Quick Tips

Serenity Tip: Make a To-Don’t List

Here’s another Friday tip you can implement as we head into the weekend. With the current serenity topic asking for special awareness of our to-do lists, have you made a To-Don’t List?

Serenity Tip: Make a To-Don't List

By this, I mean: have you thought consciously about the things you may be asked to do, or tempted to do, which simply don’t fit into your life, don’t bring you joy, or are not a priority at present? Having a defined list of these can make it significantly easier to say No, either to yourself, or others. Often, these things show up as “should” (I should make dinner from scratch… I should join my mother-in-law’s book group…) and in my experience they may be repeaters, not completers (vacuum the bedroom… answer yet more emails).

Take a look at your to-do list, or think back to activities which took your time recently, and see what belongs on your To-Don’t List. For example, mine has:

  • Don’t attend any parties, except those of close friends (I simply don’t enjoy them)
  • Don’t iron sheets (I do iron the pillowcases though)
  • Don’t buy groceries more than once a week (I barely stick to this)
  • Don’t leave the house for a solitary errand
  • Don’t watch cable TV (we only have Netflix)

But I know there are further things I could probably ditch. How about you? Are there things you used to do, or would like not to do, or hate to do but can’t imagine giving up?

A spoonful of serenityA Spoonful of Serenity

And while you ponder your To-Don’t list, these resources caught my eye this week:

  • A quirky (short!) video on Self-Compassion and its importance for those of us who tend to push ourselves too hard. Particularly good when dealing with setbacks.
  • Similar to the idea of merging your to-do list with your calendar, this article invites you to time-block your week.
  • Wonderful tips from Wellfesto on managing work + life.

On Monday, I’ll be giving an update on my efforts to lessen To-Do List Tyranny. I’d love to hear how you’re getting on with this second serenity topic, too.


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4 Comment

  1. Reply
    Martina Munzittu
    January 21, 2017 at 9:03 am

    Loved this post, Pauline. It made me smile because I don’t have a ‘to do list’, in fact I don’t think I’ve ever had one, even when I had a very demanding job. The only list I use is the grocery shopping list 🙂

    That is not because I don’t have stuff to do, but more about the idea that to jot down what needs to be done would be another task on the list!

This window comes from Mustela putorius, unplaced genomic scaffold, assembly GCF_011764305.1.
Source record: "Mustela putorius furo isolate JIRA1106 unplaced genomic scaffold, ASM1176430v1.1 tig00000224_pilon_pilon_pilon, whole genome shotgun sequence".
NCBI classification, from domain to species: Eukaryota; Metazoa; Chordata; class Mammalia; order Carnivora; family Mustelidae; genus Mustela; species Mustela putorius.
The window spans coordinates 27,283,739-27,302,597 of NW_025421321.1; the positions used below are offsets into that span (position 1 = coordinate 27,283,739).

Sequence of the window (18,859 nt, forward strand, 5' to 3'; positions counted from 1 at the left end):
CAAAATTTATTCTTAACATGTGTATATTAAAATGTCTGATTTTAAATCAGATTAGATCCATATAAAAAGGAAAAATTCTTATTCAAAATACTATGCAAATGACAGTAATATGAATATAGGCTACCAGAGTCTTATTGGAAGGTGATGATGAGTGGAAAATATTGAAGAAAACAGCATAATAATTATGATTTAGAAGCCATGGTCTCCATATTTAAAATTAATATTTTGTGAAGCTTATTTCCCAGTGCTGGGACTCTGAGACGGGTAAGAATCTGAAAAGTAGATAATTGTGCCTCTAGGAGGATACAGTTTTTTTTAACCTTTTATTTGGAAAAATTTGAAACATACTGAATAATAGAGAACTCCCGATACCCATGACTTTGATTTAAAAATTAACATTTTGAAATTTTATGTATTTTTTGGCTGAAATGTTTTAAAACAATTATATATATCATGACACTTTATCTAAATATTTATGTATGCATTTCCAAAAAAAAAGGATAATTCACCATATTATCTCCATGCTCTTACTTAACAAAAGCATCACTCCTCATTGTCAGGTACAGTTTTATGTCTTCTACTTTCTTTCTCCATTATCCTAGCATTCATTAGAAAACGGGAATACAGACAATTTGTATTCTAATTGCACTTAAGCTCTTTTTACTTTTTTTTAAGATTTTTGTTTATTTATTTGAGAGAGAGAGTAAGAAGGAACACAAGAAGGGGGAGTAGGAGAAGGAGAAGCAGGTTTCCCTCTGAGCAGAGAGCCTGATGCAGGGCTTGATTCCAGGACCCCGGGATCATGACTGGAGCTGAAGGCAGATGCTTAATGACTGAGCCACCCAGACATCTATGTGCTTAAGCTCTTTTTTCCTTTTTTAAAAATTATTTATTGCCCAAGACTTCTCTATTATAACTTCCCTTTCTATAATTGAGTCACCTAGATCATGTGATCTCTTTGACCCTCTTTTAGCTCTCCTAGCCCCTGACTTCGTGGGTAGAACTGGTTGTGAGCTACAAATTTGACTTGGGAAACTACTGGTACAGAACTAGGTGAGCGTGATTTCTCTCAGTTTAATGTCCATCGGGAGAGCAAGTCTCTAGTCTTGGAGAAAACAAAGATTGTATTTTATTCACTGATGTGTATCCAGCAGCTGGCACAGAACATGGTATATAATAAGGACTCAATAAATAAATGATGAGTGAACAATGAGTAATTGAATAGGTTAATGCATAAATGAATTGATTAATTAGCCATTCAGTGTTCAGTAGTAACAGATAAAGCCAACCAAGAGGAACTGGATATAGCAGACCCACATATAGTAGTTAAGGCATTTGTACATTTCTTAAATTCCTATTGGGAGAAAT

I generally (and sometimes mistakenly) trust my mind to work out what needs to be done next, and re-prioritize things as necessary. I do forget things occasionally, but I tell myself that if I forgot to do something, it must not have been that important to start with.

    There are advantages and disadvantages to not having a to-do list, in my experience:

    Disadvantages: I do forget things and occasionally I feel overwhelmed by the stuff that needs to be done. Also, you don’t get that feeling of accomplishment you normally would, because you don’t cross items off the list.

    Advantages: it trains my mind not to rely on written prompts, but to actually work out every time what needs to be done when, and it allows me the flexibility to readjust to the impromptus (family emergencies, poor health, power cuts, sunny weather, etc) without feeling guilty for those items not being crossed off.

    In reality, I think it’s the “southern Italian” mentality at play there. Do what needs to be done next and don’t worry too much about the future 😉

    So, the list of ‘to don’t’ that you mention = which I call the “don’t dos” resonates with me. One of the things I learnt in recent years is to automatically say ‘no’ when someones asks you to do something, if you’re not sure. It’s easier to change the ‘no’ in ‘yes’ (should you reconsider)’ than the ‘yes’ in ‘no’.

  2. Reply
    January 23, 2017 at 8:55 am

    Martina, I’m fascinated to hear you don’t have a list. My husband often encourages me to simply tear mine up, and I do believe that if something is truly important, I will remember it. Maybe later in the year I should try going list-free for a week and see what happens!
    And that principle of saying No automatically is great. You’re absolutely right, it’s usually far easier to change to a Yes later.

  3. Reply
    Jean | DelightfulRepast.com
    January 23, 2017 at 9:16 am

    Pauline, what a great idea to make a “To-Don’t List.” I’m going to put some real thought into that one! And I’d like to adopt Martina’s “Do what needs to be done next and don’t worry too much about the future.”

  4. Reply
    January 23, 2017 at 2:29 pm

    Yes, Jean, it’s a great way of turning things on their head. I’m pretty sure there should be far more Don’ts on my list than I identified.

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